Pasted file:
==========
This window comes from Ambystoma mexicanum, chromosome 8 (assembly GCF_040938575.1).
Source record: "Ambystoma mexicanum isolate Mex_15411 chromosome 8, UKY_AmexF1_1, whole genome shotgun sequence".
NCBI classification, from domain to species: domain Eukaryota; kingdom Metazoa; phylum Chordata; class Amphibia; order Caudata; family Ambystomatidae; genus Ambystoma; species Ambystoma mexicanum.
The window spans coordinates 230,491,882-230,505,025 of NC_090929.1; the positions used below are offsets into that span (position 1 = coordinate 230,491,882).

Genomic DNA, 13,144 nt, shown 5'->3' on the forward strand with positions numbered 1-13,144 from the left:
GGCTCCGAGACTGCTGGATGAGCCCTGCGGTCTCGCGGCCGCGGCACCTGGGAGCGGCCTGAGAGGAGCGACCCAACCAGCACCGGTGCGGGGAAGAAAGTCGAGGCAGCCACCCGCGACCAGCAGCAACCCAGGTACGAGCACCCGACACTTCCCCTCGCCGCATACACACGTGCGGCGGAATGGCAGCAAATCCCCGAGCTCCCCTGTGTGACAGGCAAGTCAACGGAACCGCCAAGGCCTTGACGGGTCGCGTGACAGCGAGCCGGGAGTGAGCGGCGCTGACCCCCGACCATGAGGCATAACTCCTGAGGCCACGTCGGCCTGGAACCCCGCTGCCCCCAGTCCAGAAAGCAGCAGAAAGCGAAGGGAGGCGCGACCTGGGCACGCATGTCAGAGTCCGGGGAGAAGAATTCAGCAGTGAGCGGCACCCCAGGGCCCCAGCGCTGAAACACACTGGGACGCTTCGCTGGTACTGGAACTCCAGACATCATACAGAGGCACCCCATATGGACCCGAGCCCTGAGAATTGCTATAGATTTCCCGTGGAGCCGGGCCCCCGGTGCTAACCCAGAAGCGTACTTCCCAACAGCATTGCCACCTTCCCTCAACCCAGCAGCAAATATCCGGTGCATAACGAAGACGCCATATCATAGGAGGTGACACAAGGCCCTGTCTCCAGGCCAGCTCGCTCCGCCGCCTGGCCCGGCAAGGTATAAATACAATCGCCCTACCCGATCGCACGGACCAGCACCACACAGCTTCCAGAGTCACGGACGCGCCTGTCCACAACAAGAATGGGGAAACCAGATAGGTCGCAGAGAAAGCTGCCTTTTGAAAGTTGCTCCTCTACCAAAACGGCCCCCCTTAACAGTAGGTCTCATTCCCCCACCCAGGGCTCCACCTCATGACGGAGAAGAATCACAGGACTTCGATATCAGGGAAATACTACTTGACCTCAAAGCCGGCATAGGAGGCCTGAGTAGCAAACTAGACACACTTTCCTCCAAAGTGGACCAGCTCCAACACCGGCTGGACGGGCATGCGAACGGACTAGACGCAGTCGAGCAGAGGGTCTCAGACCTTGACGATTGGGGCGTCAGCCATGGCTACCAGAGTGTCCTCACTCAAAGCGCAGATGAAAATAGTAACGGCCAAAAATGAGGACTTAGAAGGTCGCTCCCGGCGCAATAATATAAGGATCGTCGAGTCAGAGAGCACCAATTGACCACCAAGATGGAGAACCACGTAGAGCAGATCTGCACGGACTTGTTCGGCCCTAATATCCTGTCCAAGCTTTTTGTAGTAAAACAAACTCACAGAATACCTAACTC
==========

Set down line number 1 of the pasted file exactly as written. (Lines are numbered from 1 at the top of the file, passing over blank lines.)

This window comes from Ambystoma mexicanum, chromosome 8 (assembly GCF_040938575.1).